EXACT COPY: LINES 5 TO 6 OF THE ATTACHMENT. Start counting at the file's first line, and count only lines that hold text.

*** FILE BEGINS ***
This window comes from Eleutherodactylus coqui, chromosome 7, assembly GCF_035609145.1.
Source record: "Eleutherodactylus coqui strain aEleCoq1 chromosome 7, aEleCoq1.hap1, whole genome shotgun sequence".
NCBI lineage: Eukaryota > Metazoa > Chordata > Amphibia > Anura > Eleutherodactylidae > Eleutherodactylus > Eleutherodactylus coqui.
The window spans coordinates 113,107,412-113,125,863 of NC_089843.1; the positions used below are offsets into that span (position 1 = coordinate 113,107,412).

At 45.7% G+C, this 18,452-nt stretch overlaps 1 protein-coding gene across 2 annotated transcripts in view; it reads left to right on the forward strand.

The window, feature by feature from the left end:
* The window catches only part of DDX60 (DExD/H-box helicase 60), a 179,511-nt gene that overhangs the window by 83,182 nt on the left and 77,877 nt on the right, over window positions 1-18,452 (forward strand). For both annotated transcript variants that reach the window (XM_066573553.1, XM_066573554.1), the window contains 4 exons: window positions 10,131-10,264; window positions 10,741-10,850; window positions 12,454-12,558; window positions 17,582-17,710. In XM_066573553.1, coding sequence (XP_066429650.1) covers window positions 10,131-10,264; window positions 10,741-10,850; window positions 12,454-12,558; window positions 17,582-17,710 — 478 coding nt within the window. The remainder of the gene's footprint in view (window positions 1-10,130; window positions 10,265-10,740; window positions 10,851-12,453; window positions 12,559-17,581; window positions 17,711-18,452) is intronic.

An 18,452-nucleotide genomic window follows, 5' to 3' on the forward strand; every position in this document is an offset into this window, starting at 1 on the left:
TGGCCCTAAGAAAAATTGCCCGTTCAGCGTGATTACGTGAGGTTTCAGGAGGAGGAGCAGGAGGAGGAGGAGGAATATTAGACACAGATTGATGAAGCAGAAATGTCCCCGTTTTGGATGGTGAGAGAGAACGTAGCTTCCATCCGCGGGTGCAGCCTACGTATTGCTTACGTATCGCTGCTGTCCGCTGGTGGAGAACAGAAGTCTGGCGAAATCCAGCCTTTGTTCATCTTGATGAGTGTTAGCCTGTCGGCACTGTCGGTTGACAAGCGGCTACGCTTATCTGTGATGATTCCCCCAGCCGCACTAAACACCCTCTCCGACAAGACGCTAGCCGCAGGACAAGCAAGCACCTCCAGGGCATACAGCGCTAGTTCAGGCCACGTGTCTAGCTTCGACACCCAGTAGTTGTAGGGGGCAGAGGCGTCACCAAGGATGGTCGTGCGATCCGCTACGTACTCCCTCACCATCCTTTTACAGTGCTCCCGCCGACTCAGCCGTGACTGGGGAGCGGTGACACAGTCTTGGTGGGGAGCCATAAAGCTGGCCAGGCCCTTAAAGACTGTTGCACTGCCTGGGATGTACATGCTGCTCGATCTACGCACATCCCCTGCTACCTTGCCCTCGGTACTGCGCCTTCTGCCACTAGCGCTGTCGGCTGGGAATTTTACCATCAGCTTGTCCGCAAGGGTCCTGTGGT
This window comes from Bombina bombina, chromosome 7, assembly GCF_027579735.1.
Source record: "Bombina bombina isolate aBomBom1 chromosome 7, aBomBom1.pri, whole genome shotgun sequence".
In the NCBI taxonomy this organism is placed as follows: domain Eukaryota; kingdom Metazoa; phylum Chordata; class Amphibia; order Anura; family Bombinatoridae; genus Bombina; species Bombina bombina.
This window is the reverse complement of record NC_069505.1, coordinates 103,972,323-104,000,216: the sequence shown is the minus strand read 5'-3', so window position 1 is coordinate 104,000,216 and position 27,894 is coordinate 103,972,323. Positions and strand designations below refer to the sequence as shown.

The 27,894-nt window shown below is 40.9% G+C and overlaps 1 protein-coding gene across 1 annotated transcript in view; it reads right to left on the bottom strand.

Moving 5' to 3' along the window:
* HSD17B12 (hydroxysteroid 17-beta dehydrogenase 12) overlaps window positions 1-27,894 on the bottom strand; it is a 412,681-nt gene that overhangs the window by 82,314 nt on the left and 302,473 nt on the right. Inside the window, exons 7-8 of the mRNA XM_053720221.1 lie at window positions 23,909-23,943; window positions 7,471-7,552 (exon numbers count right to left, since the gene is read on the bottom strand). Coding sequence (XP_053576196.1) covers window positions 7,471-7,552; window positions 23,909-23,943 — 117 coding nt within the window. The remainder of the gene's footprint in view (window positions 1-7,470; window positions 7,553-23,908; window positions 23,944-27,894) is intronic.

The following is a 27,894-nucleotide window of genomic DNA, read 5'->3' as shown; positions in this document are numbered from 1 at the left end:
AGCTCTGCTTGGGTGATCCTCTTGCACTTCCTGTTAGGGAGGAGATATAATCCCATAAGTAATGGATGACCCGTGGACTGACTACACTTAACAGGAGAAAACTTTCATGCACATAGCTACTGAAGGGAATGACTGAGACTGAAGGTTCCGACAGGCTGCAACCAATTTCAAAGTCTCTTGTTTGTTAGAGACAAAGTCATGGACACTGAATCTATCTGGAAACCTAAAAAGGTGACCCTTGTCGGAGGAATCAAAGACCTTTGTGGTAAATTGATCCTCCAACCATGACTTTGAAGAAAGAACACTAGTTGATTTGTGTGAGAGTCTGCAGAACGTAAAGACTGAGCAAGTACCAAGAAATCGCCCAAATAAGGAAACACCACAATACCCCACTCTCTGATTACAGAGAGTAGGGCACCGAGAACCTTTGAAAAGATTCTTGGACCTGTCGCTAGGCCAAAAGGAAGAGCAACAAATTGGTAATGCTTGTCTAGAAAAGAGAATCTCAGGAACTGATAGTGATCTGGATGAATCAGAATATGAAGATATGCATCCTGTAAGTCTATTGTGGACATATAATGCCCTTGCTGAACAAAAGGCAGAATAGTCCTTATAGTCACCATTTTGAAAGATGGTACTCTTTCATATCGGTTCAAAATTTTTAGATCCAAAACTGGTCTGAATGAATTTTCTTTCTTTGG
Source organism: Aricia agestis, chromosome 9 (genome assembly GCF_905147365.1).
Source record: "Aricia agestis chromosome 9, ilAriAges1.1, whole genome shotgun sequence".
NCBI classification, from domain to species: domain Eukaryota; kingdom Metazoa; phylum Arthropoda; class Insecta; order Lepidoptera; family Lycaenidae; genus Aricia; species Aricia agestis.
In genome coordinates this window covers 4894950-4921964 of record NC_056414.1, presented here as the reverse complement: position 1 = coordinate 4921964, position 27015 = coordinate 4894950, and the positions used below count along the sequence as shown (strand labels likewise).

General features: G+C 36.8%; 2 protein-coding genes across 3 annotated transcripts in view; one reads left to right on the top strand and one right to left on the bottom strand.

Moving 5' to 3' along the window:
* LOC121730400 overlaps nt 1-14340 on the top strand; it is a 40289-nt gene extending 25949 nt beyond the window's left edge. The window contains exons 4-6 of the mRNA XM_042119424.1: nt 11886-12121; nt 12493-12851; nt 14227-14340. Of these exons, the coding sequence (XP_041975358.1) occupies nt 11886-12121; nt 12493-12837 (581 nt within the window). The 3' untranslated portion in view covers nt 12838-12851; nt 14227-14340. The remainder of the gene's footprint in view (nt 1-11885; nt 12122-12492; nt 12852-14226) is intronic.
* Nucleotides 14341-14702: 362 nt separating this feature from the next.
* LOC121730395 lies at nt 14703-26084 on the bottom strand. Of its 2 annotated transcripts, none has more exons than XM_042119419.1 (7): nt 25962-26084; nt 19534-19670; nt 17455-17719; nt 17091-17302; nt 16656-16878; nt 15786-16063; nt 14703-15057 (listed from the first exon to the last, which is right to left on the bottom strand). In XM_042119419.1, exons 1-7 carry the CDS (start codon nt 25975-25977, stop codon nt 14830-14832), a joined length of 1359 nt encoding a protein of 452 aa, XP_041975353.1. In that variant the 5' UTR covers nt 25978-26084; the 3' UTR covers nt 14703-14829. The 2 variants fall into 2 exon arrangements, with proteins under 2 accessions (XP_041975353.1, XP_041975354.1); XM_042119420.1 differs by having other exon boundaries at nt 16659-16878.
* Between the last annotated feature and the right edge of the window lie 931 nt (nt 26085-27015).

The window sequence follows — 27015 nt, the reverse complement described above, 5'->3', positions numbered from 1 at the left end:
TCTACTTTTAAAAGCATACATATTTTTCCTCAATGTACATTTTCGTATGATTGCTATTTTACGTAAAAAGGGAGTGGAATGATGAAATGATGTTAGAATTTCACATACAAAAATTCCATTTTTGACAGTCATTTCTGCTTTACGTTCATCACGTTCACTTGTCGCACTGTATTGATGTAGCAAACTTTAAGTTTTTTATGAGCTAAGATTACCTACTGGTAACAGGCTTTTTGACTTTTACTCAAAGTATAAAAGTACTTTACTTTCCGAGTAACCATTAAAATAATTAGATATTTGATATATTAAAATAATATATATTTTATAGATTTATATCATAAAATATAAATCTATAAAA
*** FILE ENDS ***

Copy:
At 45.7% G+C, this 18,452-nt stretch overlaps 1 protein-coding gene across 2 annotated transcripts in view; it reads left to right on the forward strand.

The window, feature by feature from the left end: